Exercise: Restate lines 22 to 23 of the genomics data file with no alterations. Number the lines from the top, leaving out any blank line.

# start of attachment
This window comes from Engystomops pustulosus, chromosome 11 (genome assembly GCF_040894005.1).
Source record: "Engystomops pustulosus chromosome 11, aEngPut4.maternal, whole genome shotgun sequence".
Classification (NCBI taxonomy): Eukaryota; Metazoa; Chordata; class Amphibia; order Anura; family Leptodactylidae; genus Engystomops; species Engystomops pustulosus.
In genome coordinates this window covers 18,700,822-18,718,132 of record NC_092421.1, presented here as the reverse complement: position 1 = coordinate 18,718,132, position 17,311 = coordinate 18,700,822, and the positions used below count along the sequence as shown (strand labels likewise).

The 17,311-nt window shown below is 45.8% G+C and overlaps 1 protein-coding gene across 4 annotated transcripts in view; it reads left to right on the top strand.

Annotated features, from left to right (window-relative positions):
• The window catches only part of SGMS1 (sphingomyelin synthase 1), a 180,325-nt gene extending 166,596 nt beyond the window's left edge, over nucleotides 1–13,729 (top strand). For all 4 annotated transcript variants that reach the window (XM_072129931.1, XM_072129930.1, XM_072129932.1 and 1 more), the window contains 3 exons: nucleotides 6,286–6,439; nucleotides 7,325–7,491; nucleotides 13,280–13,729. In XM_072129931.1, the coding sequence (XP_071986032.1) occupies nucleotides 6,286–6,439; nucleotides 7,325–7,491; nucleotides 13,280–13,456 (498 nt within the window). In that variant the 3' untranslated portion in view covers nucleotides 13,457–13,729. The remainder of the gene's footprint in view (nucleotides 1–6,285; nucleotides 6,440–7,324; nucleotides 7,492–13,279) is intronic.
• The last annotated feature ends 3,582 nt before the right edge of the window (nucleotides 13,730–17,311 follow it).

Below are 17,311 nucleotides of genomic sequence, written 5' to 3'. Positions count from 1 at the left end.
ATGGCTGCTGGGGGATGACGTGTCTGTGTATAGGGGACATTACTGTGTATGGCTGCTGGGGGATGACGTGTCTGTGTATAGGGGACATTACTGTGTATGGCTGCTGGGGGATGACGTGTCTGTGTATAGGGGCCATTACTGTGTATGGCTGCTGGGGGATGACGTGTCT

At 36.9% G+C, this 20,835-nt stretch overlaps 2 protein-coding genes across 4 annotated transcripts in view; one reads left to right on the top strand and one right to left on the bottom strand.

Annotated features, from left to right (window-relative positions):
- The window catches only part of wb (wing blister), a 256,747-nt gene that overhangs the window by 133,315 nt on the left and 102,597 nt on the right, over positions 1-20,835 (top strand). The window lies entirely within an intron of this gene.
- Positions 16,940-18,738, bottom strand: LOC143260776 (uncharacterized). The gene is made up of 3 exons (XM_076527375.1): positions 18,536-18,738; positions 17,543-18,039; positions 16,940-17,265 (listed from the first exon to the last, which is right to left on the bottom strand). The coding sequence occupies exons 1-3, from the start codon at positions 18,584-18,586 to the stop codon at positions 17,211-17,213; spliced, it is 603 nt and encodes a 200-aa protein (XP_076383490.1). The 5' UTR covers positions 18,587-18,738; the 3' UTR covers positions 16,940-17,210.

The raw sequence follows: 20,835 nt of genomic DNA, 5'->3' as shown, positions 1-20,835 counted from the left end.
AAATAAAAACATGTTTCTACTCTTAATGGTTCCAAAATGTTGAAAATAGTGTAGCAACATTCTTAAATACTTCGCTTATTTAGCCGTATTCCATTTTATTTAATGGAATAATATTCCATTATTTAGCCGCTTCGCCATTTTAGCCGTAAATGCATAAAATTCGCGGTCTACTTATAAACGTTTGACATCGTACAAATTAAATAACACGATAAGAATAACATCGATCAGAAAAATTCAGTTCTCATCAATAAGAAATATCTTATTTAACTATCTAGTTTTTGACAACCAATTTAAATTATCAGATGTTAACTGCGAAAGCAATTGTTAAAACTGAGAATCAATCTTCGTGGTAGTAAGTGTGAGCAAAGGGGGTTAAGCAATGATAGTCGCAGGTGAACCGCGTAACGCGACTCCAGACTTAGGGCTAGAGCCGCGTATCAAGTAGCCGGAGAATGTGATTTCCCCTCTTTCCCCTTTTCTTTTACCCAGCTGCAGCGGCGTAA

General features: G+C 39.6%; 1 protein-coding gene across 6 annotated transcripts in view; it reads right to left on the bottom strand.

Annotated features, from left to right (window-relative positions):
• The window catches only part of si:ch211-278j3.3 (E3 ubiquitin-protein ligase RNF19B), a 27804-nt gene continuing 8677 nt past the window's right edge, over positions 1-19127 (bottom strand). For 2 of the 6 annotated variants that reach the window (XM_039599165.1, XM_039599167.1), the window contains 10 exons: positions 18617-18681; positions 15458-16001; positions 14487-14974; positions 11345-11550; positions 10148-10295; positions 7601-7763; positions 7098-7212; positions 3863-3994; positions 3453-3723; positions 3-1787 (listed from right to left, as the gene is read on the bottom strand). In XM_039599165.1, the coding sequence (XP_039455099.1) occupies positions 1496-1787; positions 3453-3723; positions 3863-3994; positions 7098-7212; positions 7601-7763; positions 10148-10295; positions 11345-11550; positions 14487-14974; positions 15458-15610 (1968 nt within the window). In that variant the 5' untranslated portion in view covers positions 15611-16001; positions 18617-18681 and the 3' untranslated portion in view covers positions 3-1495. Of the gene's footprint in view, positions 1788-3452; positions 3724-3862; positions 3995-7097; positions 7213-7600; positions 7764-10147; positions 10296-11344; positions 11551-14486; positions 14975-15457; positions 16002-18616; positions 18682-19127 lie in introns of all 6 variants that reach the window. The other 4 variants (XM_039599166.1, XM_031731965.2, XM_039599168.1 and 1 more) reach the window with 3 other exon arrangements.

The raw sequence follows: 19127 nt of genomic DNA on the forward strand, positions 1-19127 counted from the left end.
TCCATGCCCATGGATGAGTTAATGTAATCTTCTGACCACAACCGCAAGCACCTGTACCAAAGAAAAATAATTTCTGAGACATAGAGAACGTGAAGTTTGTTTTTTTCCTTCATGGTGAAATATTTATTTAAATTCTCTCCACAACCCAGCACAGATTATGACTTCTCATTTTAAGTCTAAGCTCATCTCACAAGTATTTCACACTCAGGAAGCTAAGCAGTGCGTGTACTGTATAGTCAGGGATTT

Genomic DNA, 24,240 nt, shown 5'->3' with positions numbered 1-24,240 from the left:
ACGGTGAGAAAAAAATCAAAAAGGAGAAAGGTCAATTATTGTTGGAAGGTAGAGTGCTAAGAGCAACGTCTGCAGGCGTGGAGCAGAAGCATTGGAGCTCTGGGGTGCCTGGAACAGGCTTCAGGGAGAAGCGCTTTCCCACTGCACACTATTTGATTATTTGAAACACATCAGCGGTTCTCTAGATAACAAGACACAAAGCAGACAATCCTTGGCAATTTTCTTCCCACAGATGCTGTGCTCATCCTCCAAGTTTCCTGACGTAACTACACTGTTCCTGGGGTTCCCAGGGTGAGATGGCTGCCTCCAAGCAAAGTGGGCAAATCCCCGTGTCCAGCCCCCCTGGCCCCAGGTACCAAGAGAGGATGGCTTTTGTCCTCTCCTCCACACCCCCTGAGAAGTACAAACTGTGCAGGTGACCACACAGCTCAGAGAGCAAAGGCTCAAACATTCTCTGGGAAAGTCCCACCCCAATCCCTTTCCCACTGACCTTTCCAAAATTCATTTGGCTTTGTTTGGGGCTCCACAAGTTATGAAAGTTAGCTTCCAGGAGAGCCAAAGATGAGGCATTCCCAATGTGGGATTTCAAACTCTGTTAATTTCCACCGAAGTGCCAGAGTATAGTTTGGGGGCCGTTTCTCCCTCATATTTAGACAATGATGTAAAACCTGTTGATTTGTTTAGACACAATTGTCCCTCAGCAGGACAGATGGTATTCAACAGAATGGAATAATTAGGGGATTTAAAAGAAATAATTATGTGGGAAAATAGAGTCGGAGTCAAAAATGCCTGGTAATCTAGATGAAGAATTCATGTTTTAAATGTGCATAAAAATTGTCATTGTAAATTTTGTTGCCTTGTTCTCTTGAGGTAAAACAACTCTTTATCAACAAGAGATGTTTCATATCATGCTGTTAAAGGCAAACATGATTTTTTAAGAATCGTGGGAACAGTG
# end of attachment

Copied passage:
Genomic DNA, 24,240 nt, shown 5'->3' with positions numbered 1-24,240 from the left:
ACGGTGAGAAAAAAATCAAAAAGGAGAAAGGTCAATTATTGTTGGAAGGTAGAGTGCTAAGAGCAACGTCTGCAGGCGTGGAGCAGAAGCATTGGAGCTCTGGGGTGCCTGGAACAGGCTTCAGGGAGAAGCGCTTTCCCACTGCACACTATTTGATTATTTGAAACACATCAGCGGTTCTCTAGATAACAAGACACAAAGCAGACAATCCTTGGCAATTTTCTTCCCACAGATGCTGTGCTCATCCTCCAAGTTTCCTGACGTAACTACACTGTTCCTGGGGTTCCCAGGGTGAGATGGCTGCCTCCAAGCAAAGTGGGCAAATCCCCGTGTCCAGCCCCCCTGGCCCCAGGTACCAAGAGAGGATGGCTTTTGTCCTCTCCTCCACACCCCCTGAGAAGTACAAACTGTGCAGGTGACCACACAGCTCAGAGAGCAAAGGCTCAAACATTCTCTGGGAAAGTCCCACCCCAATCCCTTTCCCACTGACCTTTCCAAAATTCATTTGGCTTTGTTTGGGGCTCCACAAGTTATGAAAGTTAGCTTCCAGGAGAGCCAAAGATGAGGCATTCCCAATGTGGGATTTCAAACTCTGTTAATTTCCACCGAAGTGCCAGAGTATAGTTTGGGGGCCGTTTCTCCCTCATATTTAGACAATGATGTAAAACCTGTTGATTTGTTTAGACACAATTGTCCCTCAGCAGGACAGATGGTATTCAACAGAATGGAATAATTAGGGGATTTAAAAGAAATAATTATGTGGGAAAATAGAGTCGGAGTCAAAAATGCCTGGTAATCTAGATGAAGAATTCATGTTTTAAATGTGCATAAAAATTGTCATTGTAAATTTTGTTGCCTTGTTCTCTTGAGGTAAAACAACTCTTTATCAACAAGAGATGTTTCATATCATGCTGTTAAAGGCAAACATGATTTTTTAAGAATCGTGGGAACAGTG